With all the gifting that goes on during the holidays, some presents are bound to blow. If you’ve ever swallowed your disappointment after tearing back the wrapping paper on a pair of new socks or coached your kid through saying thank you for a toy that’s three years too young for them, you know the deal. And while everyone misses the mark here and there — regifting something that still has their name on it, or picking out something that’s more their own style — some people give the worst Christmas gifts more consistently than others.
A group of economists set out to measure just how much money is wasted on holiday gifts, and ended up producing cold hard data on who the worst Christmas gift-givers really are. Their findings may… not surprise you.
The 1993 study, published in the American Economic Review and aptly named “The Deadweight Loss of Christmas,” looked at the value of gifts given by spouses, friends, parents, and grandparents. Researchers measured the quality of gifts by calculating the difference between their monetary value and the amount of cash that people would trade them for. So, if a shirt was gifted to someone that cost $20, but they would gladly exchange it for $5, the difference in value — $15 in this case, or 75% of the value — indicates that it was a pretty bad gift.
While the difference varied among recipients, researchers found that grandparents consistently gave gifts that their recipients would exchange for far less cash than the gifts were worth. Gifts from grandparents were, on average, worth 40 percent more than the cash value the recipient traded it for. In comparison, spouses tended to give gifts that were worth only 8 percent more than what people traded them for.
Anecdotally, this adds up. Reddit threads on gifts from grandparents feature everything from Minions pajamas that are four sizes too small, to a half dozen collectible quarters, and gift cards to regional chains that don’t exist where the recipient lives. Their age difference coupled with their generally less close relationship with the recipient makes grandparents uniquely positioned to deliver disappointing gifts.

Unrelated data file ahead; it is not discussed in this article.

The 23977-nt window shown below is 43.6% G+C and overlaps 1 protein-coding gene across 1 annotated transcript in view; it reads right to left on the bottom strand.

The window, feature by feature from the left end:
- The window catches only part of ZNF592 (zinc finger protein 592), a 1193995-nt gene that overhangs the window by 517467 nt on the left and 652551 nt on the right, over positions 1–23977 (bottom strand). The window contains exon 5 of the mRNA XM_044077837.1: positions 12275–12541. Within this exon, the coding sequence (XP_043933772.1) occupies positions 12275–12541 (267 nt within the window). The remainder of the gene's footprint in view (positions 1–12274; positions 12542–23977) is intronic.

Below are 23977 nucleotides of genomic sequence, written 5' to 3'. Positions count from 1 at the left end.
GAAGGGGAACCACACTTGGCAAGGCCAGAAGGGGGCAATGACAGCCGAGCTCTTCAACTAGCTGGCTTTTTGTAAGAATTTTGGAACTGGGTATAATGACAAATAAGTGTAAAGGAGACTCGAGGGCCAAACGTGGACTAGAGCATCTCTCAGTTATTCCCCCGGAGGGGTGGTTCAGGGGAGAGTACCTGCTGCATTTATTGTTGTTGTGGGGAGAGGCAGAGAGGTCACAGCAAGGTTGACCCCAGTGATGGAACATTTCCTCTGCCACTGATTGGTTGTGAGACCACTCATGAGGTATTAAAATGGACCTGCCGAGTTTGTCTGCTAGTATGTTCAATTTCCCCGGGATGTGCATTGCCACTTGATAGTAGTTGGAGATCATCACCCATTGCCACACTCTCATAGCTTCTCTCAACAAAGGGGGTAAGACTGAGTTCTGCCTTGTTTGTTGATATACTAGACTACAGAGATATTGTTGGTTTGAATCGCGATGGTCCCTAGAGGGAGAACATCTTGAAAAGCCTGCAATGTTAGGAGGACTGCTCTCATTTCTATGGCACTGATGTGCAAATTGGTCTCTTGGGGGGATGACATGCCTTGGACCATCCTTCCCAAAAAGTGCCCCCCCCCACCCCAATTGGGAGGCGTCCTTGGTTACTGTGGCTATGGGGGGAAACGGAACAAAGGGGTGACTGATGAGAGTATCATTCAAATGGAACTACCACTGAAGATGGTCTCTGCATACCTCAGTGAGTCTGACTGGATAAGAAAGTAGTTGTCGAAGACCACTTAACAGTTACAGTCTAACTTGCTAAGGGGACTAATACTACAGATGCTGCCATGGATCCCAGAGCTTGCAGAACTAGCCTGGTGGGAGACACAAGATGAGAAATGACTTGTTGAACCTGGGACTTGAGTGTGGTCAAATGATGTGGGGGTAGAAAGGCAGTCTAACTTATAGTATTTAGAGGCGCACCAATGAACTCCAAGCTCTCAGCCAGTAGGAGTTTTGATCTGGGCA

Researchers found that, by their measures, friends and significant others gave the best gifts, parents and siblings gave slightly worse gifts, and aunts, uncles, and grandparents gave the worst gifts. Gifts got worse when the age difference between giver and recipient was greater, and when the relationship was more distant. So, while age alone would indicate that parents give bad gifts, the effect is mediated by how close the relationship is. Since parents are immediate family members who know the recipient well, they give better gifts than aunts or uncles, but not as good gifts as siblings or spouses, who have both close social distance and age in common. Grandparents were also by far the most likely to give cash gifts, followed by aunts and uncles.
Researchers concluded that between 1/10th and 1/3rd of the value of gifts is lost in gift-giving. This of course doesn’t account for the sentimental value of the gift. It’s the thought that counts, right?
A 2017 study published in the Journal of Consumer Psychology looked at gift-giving patterns in 140 couples. Researchers asked one person to choose between giving their significant other a gift they thought they’d want, a gift card to their favorite store, or a sentimental gift of their choosing. After the gift giver made a choice, they left the room. The recipient then chose between the two gifts. Researchers found that while gift givers chose the non-sentimental gifts most of the time, recipients most often chose the sentimental gifts. They attributed this discrepancy to gift givers’ uncertainty that the recipient would like the sentimental gift, and concluded that “gift giver’s fears of getting it right prevents them from getting it right.”
Of all the money that’s wasted during the holidays, grandparents might have it the worst. They give gifts that recipients would willingly trade for much less money. And yet, people like sentimental gifts more than we think. So this year, hopefully Grandma or Grandpa have skipped the material things in favor of something less tangible, like having a socially distanced meal together or sharing that secret family recipe. As research confirms, it’s the thought that counts.